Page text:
The Australian Food and Grocery Council (AFGC) on Friday has criticised the “abusive anti-halal calls and mails” directed at its members by opponents of the certification scheme.
The AFGC supports the certification scheme and has said that ‘halal certification enables up to $13 billion in food exports each year.’
The Council also questioned claims that halal certification represents a “tax” on business, arguing the religious approval “creates more value than it costs,” in a submission to a Senate inquiry on a third-party food certification.
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South Australian senator Cory Bernardi who described the halal industry as a “racket” started an inquiry on Wednesday to “get to the bottom” of the halal industry.
Concerns stated through more than 700 submissions following the inquiry are halal certification is “forced on” retailers; funds militancy; and is “purely a scam of gigantic proportions.”
However, the AFGC has defended the industry claiming companies pay halal certification fees because "the net effect is beneficial."
“Put somewhat bluntly, manufacturers will only pay a dollar for a certification if they expect to get more than a dollar back in sales, whether directly or indirectly,” the AFGC said.
A survey of AFGC members found “no single type of certification stands out as being especially costly or hard to obtain,” according to the submission.
It noted that staff at some member companies had been subject to “abusive anti-halal calls and mail” by critics of the Islamic certification.
“Such behaviour should neither be encouraged nor condoned by this inquiry,” the AFGC said.
All certifiers, halal and otherwise, could provide more transparency of their processes, it noted, including of whether “the certification scheme is run not-for-profit or as a commercial venture.”
Anti-halal sentiment briefly became prominent last year and is frequently voiced by some far-right and Christian parties in Australian parliament.
A prominent anti-halal campaigner, Kirralie Smith who is known for her Islamophobic discourses, and the “Islam-critical” Q Society are being sued for defamation in New South Wales over their claims the Islamic certification industry is corrupt and funds “the push for Sharia [Islamic term for law] in Australia.”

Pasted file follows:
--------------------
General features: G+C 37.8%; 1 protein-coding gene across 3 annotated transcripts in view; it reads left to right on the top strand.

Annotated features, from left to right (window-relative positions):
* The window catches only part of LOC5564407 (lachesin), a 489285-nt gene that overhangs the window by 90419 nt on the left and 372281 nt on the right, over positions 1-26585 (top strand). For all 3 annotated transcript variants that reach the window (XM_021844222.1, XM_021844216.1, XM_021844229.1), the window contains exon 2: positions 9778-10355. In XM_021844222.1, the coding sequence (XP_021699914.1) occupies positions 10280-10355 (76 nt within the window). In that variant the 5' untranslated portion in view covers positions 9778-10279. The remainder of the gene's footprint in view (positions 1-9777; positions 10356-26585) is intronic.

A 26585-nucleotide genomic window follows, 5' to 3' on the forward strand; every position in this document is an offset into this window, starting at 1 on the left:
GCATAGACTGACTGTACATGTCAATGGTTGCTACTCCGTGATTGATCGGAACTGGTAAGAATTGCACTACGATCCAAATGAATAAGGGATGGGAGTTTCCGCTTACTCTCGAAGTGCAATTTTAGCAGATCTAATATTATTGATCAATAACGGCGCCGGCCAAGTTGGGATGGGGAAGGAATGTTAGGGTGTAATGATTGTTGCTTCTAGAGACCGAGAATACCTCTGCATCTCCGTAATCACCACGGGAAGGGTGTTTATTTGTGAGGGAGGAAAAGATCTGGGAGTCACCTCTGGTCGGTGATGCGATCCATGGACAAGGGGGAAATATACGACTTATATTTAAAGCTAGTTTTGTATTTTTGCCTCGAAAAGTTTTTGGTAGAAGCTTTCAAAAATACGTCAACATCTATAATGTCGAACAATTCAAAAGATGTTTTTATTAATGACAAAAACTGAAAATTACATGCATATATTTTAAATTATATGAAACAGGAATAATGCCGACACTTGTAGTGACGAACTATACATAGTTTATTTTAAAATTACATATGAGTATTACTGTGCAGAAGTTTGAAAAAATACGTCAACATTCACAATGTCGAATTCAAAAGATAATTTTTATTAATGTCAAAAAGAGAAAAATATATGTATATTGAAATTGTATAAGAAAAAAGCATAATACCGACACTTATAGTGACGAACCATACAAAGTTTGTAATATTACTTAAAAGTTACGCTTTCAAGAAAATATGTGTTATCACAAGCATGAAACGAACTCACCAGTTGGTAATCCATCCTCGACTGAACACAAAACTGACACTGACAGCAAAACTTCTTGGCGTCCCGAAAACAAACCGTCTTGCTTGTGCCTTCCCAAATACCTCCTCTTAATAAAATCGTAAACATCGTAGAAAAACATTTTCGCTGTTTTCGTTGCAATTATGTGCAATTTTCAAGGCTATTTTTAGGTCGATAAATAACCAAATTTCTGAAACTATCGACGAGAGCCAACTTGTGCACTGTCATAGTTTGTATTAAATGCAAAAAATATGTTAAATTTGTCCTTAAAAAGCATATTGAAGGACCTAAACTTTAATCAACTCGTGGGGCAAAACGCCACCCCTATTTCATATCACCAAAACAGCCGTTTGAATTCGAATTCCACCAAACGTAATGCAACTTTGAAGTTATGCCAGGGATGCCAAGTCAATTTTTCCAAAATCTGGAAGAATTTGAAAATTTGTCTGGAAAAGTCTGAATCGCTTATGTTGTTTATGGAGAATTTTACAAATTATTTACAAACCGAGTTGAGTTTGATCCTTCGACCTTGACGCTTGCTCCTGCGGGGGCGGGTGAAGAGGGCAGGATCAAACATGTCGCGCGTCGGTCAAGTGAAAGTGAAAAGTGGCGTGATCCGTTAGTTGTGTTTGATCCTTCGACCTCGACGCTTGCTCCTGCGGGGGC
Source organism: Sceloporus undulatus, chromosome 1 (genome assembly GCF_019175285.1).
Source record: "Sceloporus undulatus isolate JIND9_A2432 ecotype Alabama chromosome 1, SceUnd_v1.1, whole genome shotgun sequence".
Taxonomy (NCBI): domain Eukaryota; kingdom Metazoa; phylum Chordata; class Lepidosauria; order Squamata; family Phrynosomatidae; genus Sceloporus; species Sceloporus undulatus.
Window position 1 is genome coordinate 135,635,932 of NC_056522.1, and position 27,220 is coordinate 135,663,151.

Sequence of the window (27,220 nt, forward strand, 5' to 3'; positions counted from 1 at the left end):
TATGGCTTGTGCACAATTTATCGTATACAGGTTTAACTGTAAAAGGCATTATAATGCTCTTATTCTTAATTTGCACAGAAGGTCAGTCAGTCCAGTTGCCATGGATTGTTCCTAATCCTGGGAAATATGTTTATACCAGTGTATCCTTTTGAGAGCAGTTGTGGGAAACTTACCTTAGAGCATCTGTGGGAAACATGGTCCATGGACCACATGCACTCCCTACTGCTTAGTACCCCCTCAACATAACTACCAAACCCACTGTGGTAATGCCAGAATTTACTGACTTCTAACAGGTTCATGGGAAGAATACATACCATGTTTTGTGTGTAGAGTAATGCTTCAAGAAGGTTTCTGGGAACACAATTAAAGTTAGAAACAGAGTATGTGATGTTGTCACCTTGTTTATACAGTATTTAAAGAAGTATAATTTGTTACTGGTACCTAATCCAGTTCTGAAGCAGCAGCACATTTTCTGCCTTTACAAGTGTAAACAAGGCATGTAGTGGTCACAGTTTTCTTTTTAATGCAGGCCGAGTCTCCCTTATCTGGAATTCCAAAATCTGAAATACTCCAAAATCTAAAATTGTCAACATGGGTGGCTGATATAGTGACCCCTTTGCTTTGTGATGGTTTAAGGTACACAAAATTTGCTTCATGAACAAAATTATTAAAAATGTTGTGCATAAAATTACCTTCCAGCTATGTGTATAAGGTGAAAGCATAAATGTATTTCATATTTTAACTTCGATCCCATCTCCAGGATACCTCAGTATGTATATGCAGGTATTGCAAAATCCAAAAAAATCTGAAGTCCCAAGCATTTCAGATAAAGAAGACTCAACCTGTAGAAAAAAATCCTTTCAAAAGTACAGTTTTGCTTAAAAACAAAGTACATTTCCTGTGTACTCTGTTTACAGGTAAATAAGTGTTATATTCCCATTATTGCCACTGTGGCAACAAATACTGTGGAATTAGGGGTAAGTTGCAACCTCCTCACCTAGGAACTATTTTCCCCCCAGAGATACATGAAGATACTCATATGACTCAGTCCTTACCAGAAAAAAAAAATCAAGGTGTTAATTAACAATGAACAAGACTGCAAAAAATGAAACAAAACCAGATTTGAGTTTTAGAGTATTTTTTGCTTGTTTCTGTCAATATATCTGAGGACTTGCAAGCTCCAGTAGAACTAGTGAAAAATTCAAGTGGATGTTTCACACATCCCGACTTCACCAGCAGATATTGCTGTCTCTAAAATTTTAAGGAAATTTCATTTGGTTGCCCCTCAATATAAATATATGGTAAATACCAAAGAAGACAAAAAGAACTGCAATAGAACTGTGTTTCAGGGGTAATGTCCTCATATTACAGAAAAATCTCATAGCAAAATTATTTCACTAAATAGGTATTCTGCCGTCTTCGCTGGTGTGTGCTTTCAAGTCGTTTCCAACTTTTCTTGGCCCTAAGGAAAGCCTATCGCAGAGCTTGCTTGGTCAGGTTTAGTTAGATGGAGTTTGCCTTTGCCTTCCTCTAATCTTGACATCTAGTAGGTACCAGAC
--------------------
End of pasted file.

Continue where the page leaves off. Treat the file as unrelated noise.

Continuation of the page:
Last year in December, an Iranian born Australian Man Haron Munis held hostages in a cafe and two people were killed after the siege, which further triggered “Islamophobia” in Australian society. Some far-right and Christian groups initiated “Islamophobic” campaigns and caused violent events. Upon the “no halal certificate campaign” started by Smith, a halal certificated grocery store owned by a Turkish shopkeeper Salih Akgun was attacked.
The Australian Crime Commission, which last year completed an investigation into money laundering in Australia, has said it is “not aware of any direct links” between the industry and violent militant groups, denying Smith’ claims.
The Federal Agriculture Minister Barnaby Joyce has warned his colleagues against “picking a fight that we never needed to have” over halal, because of the potential impact on Australian exporters.
“Unless it’s halal certified, we can’t sell it. That means the whole processing line becomes unviable,” said Joyce.
“If we didn’t have the halal market in beef, that could really affect thousands of meat workers in Australia.”
Prime Minister Tony Abbott has previously rejected calls by several members of his own party for an inquiry into halal certification.
During a visit to a halal-certified meat producer in Tasmania in March, the prime minister said he was “really pleased that a business like this is growing its exports all the time, particularly to the Middle East.”
“If we want to export to the Middle East, we have to have certain procedures in place and this is just part of exporting to the Middle East and if we want our exports to grow all the time, this is what we need to do and I think that’s what Australians want,” Abbott said at the time.